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Bruckner: Symphony No 7 / Haitink, Chicago SO


Release Date: 10/09/2007 
Label:  Cso Resound   Catalog #: 901706   Spars Code: n/a 
Composer:  Anton Bruckner
Conductor:  Bernard Haitink
Orchestra/Ensemble:  Chicago Symphony Orchestra
Number of Discs: 1 
Recorded in: Multi 
In Stock: Usually ships in 24 hours.  
SuperAudio CD:  $19.99
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Notes and Editorial Reviews

This is a hybrid Super Audio CD playable on both regular and Super Audio CD players.

3140800.az_BRUCKNER_Symphony_7_Bernard.html

BRUCKNER Symphony No. 7 Bernard Haitink, cond; Chicago SO CSO RESOUND 901706 (Hybrid multichannel SACD: 67:31) Live: Chicago May 10–12, 15/2007


This is, I think, Bernard Haitink’s third and finest recording of the Bruckner Seventh, a symphony that has been appearing on disc with Read more increasing frequency. In Fanfare 31:3 I reviewed the Yannick Nézet-Séguin SACD on Atma, and observed that “while the music maintains motion, it never really gains momentum. For one thing, there’s very little tempo variety within or between the first two movements (by the way, Nézet-Séguin uses the Nowak edition, complete with cymbal crash and triangle). The remainder, though well organized, lacks the tension and detail of, for starters, Jochum/EMI.” Haitink, in contrast, although he is never a conductor to push and pull at a score, brings out those inner details with great finesse. From the very beginning, the performance promises to be patient, with careful dynamic shaping helping the music’s argument to unfold easily. It’s not a performance of sudden, high contrast though. In the Adagio, for example (including the disputed but effective cymbal crash), the orchestra glows, but doesn’t really burn; this is a matter of Haitink’s interpretation rather than the Chicago Symphony’s sound. Throughout this performance, the brass-playing is brilliant and the woodwinds are full of character, which goes without saying for this orchestra, but the strings also hold their own, which was not always the case in the Solti era. If you prefer a non-interventionist approach to Bruckner that, even so, illuminates the most telling details, this beautiful new performance will serve you well—especially if you want a surround-sound Seventh. The sonic perspective is from the middle distance, with everything in place but not as hyper-present as in some SACDs. There’s a bit of air around the orchestra, but the hall is not strongly reverberant.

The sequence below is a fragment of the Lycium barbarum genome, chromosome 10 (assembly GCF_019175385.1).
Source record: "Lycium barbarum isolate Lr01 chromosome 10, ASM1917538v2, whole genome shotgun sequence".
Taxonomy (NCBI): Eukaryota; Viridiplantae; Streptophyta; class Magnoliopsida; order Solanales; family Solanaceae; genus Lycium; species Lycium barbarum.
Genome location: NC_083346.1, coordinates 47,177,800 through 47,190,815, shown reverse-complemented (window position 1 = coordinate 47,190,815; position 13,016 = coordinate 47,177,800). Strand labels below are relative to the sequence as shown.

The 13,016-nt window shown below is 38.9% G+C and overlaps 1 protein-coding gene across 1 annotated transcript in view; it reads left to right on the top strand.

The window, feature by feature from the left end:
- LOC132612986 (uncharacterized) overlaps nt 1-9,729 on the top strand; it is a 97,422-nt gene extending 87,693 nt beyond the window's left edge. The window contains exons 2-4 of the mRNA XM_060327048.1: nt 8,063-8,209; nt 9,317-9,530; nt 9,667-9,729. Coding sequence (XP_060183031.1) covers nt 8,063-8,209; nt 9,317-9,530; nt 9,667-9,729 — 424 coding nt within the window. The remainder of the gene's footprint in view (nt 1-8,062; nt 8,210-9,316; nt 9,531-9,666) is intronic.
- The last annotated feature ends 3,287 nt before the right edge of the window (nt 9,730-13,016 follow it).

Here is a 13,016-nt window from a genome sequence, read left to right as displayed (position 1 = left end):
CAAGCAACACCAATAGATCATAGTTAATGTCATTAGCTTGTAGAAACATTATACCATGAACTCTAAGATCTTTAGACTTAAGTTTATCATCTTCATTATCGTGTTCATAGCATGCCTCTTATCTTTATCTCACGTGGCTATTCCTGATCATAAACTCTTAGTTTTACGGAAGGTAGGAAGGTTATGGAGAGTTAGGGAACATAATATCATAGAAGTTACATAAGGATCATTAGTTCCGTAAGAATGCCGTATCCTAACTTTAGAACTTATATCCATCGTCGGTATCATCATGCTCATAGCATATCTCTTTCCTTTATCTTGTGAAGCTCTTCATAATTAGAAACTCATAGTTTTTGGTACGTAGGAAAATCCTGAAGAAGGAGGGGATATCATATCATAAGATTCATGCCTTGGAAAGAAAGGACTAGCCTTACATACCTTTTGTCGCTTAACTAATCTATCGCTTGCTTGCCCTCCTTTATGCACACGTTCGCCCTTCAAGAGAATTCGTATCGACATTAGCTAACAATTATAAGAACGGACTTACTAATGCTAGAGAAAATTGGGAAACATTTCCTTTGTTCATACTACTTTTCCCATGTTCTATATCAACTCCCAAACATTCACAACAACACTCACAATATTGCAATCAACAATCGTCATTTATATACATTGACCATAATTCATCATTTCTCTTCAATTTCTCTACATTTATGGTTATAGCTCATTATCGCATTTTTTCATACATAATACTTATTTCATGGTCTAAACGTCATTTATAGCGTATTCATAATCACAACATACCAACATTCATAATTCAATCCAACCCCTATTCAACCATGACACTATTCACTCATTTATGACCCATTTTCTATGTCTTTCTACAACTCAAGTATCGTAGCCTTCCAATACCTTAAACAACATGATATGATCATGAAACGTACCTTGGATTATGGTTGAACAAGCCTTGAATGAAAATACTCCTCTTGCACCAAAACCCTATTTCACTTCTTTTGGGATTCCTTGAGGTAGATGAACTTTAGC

An odd detail in the simple but attractive packaging: inside the front cover, there’s a little blurb about the cover art, an image called “Underpainting.” According to the note, “Like the layers of sound within this symphony, the visual composition overlays color to build perceptions of depth, volume, and form. Emotive cues radiate from beneath, emanating a subtle glow that infuses the color palette. Variations in saturation, tone, and hue evoke the contrast between defined and open space.” True enough, of the music, the performance, and the well-chosen abstract cover art. But nowhere can I find a credit for the artist.


FANFARE: James Reel
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Works on This Recording

1.
Symphony no 7 in E major, WAB 107 by Anton Bruckner
Conductor:  Bernard Haitink
Orchestra/Ensemble:  Chicago Symphony Orchestra
Period: Romantic 
Written: 1881-1883; Vienna, Austria 

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